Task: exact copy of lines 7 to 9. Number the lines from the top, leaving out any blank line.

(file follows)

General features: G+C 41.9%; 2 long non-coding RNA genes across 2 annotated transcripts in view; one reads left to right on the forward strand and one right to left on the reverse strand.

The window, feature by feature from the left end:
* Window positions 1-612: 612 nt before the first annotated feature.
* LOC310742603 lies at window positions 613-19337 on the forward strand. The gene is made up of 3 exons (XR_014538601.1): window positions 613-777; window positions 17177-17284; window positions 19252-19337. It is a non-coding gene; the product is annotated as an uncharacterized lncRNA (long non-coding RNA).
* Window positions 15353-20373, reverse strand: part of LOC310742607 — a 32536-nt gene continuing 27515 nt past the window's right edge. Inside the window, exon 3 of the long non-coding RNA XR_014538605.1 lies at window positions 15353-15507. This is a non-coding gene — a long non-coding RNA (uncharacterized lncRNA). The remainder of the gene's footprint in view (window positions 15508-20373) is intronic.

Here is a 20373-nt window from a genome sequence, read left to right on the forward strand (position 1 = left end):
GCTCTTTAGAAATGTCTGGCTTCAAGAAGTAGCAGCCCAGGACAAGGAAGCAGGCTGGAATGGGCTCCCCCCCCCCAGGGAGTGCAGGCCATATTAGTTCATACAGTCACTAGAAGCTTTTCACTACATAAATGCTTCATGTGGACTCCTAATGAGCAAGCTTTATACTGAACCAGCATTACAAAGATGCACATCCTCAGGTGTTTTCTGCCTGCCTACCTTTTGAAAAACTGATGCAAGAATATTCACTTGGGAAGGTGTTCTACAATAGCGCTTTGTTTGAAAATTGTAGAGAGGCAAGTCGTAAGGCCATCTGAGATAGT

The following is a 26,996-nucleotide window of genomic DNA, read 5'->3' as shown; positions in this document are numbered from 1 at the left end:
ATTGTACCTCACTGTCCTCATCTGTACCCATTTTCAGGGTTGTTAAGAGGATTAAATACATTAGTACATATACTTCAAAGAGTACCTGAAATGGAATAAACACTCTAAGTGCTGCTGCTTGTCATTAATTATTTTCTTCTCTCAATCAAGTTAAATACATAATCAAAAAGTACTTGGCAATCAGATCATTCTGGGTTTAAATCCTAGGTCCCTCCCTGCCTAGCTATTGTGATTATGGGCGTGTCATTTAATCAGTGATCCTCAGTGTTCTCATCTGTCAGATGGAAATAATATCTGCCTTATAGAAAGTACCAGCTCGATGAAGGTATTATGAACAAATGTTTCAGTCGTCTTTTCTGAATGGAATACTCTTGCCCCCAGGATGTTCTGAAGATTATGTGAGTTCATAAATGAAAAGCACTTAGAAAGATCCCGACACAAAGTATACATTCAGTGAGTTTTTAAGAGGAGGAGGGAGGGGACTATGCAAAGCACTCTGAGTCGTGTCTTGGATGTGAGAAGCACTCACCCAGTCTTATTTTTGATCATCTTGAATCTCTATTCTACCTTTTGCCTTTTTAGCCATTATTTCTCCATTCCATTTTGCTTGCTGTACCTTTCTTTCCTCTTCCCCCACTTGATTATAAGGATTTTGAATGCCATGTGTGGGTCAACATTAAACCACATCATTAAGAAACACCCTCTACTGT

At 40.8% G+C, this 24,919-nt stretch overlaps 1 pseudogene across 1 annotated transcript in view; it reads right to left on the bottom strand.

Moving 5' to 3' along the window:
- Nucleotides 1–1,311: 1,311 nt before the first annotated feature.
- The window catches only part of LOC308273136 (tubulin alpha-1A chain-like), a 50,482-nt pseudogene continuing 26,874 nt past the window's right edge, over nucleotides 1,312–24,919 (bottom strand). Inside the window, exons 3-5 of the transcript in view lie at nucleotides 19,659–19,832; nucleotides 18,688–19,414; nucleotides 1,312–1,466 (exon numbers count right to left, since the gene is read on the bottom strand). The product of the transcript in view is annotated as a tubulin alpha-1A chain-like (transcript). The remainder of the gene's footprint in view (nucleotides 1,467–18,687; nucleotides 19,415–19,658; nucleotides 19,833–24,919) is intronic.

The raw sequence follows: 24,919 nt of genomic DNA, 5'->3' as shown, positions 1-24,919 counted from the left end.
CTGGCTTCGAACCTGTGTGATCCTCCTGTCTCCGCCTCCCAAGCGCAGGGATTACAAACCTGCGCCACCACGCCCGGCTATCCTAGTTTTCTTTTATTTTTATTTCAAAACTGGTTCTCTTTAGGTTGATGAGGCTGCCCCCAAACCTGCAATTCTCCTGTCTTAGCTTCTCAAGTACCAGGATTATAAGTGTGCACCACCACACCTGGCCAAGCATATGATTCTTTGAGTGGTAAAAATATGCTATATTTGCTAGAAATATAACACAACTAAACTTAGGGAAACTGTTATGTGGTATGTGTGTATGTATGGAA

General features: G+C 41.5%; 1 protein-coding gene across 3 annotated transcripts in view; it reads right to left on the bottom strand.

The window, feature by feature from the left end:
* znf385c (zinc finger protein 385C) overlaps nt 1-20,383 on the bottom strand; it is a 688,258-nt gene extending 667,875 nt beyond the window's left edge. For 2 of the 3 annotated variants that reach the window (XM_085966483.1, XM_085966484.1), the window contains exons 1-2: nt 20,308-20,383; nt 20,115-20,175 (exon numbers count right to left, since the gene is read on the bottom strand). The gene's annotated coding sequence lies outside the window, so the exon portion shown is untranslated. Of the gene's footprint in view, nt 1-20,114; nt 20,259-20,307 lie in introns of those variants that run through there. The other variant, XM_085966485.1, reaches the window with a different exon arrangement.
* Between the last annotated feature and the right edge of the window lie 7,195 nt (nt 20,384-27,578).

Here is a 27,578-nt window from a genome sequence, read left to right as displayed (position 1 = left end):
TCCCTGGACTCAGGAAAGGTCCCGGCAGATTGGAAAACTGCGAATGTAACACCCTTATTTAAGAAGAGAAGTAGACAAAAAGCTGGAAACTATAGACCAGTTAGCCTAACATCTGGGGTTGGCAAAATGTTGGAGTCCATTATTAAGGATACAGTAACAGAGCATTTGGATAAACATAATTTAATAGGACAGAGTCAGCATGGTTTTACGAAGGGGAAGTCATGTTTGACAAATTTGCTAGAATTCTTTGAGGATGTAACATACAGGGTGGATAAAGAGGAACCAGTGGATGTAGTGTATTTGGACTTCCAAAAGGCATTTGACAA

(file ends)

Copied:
GCTCTTTAGAAATGTCTGGCTTCAAGAAGTAGCAGCCCAGGACAAGGAAGCAGGCTGGAATGGGCTCCCCCCCCCCAGGGAGTGCAGGCCATATTAGTTCATACAGTCACTAGAAGCTTTTCACTACATAAATGCTTCATGTGGACTCCTAATGAGCAAGCTTTATACTGAACCAGCATTACAAAGATGCACATCCTCAGGTGTTTTCTGCCTGCCTACCTTTTGAAAAACTGATGCAAGAATATTCACTTGGGAAGGTGTTCTACAATAGCGCTTTGTTTGAAAATTGTAGAGAGGCAAGTCGTAAGGCCATCTGAGATAGT

The following is a 26,996-nucleotide window of genomic DNA, read 5'->3' as shown; positions in this document are numbered from 1 at the left end:
ATTGTACCTCACTGTCCTCATCTGTACCCATTTTCAGGGTTGTTAAGAGGATTAAATACATTAGTACATATACTTCAAAGAGTACCTGAAATGGAATAAACACTCTAAGTGCTGCTGCTTGTCATTAATTATTTTCTTCTCTCAATCAAGTTAAATACATAATCAAAAAGTACTTGGCAATCAGATCATTCTGGGTTTAAATCCTAGGTCCCTCCCTGCCTAGCTATTGTGATTATGGGCGTGTCATTTAATCAGTGATCCTCAGTGTTCTCATCTGTCAGATGGAAATAATATCTGCCTTATAGAAAGTACCAGCTCGATGAAGGTATTATGAACAAATGTTTCAGTCGTCTTTTCTGAATGGAATACTCTTGCCCCCAGGATGTTCTGAAGATTATGTGAGTTCATAAATGAAAAGCACTTAGAAAGATCCCGACACAAAGTATACATTCAGTGAGTTTTTAAGAGGAGGAGGGAGGGGACTATGCAAAGCACTCTGAGTCGTGTCTTGGATGTGAGAAGCACTCACCCAGTCTTATTTTTGATCATCTTGAATCTCTATTCTACCTTTTGCCTTTTTAGCCATTATTTCTCCATTCCATTTTGCTTGCTGTACCTTTCTTTCCTCTTCCCCCACTTGATTATAAGGATTTTGAATGCCATGTGTGGGTCAACATTAAACCACATCATTAAGAAACACCCTCTACTGT